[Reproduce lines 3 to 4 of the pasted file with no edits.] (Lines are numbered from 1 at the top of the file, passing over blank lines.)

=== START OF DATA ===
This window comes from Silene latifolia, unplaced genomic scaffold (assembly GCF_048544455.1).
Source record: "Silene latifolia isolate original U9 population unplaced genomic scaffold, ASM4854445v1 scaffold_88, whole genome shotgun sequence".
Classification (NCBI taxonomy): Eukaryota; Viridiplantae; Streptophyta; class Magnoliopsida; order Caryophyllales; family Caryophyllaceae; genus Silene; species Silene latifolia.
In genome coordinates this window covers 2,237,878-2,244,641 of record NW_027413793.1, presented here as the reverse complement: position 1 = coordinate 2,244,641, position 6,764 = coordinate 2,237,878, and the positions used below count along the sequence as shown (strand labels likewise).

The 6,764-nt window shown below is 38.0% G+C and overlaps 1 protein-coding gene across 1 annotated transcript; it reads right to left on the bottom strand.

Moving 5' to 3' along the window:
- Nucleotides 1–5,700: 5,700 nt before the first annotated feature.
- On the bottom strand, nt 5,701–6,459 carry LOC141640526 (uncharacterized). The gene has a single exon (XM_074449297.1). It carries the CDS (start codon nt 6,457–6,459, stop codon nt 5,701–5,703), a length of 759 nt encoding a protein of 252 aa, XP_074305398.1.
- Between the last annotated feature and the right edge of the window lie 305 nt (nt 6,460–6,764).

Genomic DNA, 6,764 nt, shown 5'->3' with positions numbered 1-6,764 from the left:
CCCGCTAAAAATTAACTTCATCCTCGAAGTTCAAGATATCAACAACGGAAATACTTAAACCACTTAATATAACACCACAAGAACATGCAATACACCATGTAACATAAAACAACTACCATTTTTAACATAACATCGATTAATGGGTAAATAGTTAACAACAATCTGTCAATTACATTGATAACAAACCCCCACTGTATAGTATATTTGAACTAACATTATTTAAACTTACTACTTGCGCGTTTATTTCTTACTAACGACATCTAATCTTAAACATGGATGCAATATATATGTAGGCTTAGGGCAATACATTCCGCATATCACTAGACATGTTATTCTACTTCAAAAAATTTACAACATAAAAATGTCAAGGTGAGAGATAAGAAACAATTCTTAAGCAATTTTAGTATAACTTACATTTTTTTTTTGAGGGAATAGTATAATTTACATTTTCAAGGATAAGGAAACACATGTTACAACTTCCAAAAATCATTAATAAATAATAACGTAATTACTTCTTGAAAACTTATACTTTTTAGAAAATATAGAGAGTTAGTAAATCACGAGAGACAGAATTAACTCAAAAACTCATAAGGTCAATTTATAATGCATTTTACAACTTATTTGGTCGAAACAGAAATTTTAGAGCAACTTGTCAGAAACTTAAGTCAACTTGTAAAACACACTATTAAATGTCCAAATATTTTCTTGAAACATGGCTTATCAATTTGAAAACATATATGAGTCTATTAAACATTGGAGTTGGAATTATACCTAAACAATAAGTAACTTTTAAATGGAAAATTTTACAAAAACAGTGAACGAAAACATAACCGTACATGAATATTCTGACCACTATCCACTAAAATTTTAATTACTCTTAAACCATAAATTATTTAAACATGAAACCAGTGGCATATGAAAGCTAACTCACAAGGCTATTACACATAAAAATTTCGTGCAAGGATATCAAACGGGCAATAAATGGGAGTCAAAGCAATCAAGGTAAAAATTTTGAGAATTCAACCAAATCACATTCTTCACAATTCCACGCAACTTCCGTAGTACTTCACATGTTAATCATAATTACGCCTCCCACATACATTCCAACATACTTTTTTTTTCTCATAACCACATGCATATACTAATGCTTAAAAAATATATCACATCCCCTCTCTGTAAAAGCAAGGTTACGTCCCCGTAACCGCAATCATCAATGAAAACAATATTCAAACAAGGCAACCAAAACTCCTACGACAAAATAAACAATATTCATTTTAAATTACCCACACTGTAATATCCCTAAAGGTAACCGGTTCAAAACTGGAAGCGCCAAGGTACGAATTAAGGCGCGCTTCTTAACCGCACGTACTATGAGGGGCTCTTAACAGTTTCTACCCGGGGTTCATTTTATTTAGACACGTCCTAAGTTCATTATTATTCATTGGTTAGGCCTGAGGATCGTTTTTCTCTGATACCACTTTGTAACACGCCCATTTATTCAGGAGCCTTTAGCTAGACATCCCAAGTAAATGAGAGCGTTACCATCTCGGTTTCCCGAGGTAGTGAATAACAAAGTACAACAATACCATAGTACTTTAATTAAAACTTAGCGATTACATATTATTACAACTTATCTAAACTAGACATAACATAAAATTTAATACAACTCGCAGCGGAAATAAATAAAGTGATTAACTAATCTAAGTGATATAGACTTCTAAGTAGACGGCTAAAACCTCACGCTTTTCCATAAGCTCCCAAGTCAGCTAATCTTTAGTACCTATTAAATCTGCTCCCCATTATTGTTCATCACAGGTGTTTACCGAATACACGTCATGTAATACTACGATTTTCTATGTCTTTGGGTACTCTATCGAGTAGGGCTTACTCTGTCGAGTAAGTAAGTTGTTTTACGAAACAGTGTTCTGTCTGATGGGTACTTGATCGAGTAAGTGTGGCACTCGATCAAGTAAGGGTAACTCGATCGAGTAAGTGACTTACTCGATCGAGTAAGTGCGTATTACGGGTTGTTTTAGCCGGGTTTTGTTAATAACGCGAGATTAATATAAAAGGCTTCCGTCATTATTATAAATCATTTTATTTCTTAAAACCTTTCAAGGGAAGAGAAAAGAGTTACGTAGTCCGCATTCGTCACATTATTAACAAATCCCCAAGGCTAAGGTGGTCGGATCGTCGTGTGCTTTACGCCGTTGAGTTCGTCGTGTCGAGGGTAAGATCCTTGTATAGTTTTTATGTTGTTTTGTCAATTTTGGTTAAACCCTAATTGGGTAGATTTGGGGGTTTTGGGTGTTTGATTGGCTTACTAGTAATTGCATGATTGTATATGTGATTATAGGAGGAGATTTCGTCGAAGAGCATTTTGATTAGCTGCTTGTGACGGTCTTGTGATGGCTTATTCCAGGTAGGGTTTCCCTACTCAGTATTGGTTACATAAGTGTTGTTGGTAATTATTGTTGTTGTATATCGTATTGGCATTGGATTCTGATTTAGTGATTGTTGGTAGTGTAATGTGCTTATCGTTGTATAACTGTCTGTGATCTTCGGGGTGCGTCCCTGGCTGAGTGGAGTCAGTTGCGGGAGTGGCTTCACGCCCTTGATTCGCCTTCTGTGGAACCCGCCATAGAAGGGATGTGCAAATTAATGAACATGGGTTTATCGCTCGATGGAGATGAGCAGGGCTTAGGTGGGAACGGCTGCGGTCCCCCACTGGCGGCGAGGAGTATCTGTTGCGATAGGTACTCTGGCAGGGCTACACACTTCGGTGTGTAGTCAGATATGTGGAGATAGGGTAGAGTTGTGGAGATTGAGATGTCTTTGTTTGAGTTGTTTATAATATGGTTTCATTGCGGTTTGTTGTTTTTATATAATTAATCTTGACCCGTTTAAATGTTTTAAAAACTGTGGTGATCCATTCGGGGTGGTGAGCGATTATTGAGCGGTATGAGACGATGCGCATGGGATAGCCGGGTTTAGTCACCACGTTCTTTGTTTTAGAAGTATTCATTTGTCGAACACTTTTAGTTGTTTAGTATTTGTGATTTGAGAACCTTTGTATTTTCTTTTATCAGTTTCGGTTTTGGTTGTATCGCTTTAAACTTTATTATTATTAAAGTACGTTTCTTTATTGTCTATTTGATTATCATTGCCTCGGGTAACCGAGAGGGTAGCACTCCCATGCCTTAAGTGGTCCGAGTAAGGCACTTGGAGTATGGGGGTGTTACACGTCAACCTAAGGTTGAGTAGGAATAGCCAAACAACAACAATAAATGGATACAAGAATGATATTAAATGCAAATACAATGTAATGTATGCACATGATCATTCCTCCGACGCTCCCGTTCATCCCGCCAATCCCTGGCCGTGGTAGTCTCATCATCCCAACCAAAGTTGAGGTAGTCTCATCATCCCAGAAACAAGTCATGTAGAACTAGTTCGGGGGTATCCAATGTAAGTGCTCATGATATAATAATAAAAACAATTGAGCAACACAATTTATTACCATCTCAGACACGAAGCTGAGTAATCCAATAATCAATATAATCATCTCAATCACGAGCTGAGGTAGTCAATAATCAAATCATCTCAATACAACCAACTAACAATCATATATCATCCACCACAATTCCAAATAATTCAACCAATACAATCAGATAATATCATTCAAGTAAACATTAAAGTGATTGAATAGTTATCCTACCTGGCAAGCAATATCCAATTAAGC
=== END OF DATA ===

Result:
Classification (NCBI taxonomy): Eukaryota; Viridiplantae; Streptophyta; class Magnoliopsida; order Caryophyllales; family Caryophyllaceae; genus Silene; species Silene latifolia.
In genome coordinates this window covers 2,237,878-2,244,641 of record NW_027413793.1, presented here as the reverse complement: position 1 = coordinate 2,244,641, position 6,764 = coordinate 2,237,878, and the positions used below count along the sequence as shown (strand labels likewise).